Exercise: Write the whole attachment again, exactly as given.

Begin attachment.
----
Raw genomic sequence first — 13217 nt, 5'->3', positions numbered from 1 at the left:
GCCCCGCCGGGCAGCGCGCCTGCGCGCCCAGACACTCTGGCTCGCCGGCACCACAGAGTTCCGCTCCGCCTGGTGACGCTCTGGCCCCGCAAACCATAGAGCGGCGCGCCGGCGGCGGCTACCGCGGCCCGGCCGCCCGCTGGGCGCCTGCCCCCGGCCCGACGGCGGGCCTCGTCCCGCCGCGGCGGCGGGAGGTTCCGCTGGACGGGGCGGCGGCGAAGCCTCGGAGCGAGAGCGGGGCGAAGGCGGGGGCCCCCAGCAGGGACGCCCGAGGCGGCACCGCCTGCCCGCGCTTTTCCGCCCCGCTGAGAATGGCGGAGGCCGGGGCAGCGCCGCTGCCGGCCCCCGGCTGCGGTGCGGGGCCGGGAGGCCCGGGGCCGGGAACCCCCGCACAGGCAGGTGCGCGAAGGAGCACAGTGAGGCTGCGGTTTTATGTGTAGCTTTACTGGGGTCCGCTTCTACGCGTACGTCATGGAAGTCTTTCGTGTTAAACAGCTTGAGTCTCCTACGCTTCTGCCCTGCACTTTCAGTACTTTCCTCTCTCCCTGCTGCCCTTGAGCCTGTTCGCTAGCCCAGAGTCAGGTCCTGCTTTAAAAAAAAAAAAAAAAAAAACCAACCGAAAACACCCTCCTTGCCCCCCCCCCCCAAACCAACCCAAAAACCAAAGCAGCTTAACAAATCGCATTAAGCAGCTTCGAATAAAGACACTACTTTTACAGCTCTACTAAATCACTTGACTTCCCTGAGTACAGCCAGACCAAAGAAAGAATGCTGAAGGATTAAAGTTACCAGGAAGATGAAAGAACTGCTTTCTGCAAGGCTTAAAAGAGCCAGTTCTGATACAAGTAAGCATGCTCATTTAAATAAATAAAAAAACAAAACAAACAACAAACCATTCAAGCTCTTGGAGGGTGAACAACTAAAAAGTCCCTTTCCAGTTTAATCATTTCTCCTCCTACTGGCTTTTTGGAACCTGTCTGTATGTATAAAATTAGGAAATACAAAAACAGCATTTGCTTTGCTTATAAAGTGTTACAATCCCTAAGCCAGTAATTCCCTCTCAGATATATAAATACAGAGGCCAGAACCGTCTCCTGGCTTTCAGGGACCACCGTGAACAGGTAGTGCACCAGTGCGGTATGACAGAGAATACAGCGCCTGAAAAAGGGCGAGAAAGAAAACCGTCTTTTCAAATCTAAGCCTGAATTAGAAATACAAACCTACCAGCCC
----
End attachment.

Raw genomic sequence first — 13217 nt, 5'->3', positions numbered from 1 at the left:
GCCCCGCCGGGCAGCGCGCCTGCGCGCCCAGACACTCTGGCTCGCCGGCACCACAGAGTTCCGCTCCGCCTGGTGACGCTCTGGCCCCGCAAACCATAGAGCGGCGCGCCGGCGGCGGCTACCGCGGCCCGGCCGCCCGCTGGGCGCCTGCCCCCGGCCCGACGGCGGGCCTCGTCCCGCCGCGGCGGCGGGAGGTTCCGCTGGACGGGGCGGCGGCGAAGCCTCGGAGCGAGAGCGGGGCGAAGGCGGGGGCCCCCAGCAGGGACGCCCGAGGCGGCACCGCCTGCCCGCGCTTTTCCGCCCCGCTGAGAATGGCGGAGGCCGGGGCAGCGCCGCTGCCGGCCCCCGGCTGCGGTGCGGGGCCGGGAGGCCCGGGGCCGGGAACCCCCGCACAGGCAGGTGCGCGAAGGAGCACAGTGAGGCTGCGGTTTTATGTGTAGCTTTACTGGGGTCCGCTTCTACGCGTACGTCATGGAAGTCTTTCGTGTTAAACAGCTTGAGTCTCCTACGCTTCTGCCCTGCACTTTCAGTACTTTCCTCTCTCCCTGCTGCCCTTGAGCCTGTTCGCTAGCCCAGAGTCAGGTCCTGCTTTAAAAAAAAAAAAAAAAAAAACCAACCGAAAACACCCTCCTTGCCCCCCCCCCCCAAACCAACCCAAAAACCAAAGCAGCTTAACAAATCGCATTAAGCAGCTTCGAATAAAGACACTACTTTTACAGCTCTACTAAATCACTTGACTTCCCTGAGTACAGCCAGACCAAAGAAAGAATGCTGAAGGATTAAAGTTACCAGGAAGATGAAAGAACTGCTTTCTGCAAGGCTTAAAAGAGCCAGTTCTGATACAAGTAAGCATGCTCATTTAAATAAATAAAAAAACAAAACAAACAACAAACCATTCAAGCTCTTGGAGGGTGAACAACTAAAAAGTCCCTTTCCAGTTTAATCATTTCTCCTCCTACTGGCTTTTTGGAACCTGTCTGTATGTATAAAATTAGGAAATACAAAAACAGCATTTGCTTTGCTTATAAAGTGTTACAATCCCTAAGCCAGTAATTCCCTCTCAGATATATAAATACAGAGGCCAGAACCGTCTCCTGGCTTTCAGGGACCACCGTGAACAGGTAGTGCACCAGTGCGGTATGACAGAGAATACAGCGCCTGAAAAAGGGCGAGAAAGAAAACCGTCTTTTCAAATCTAAGCCTGAATTAGAAATACAAACCTACCAGCCC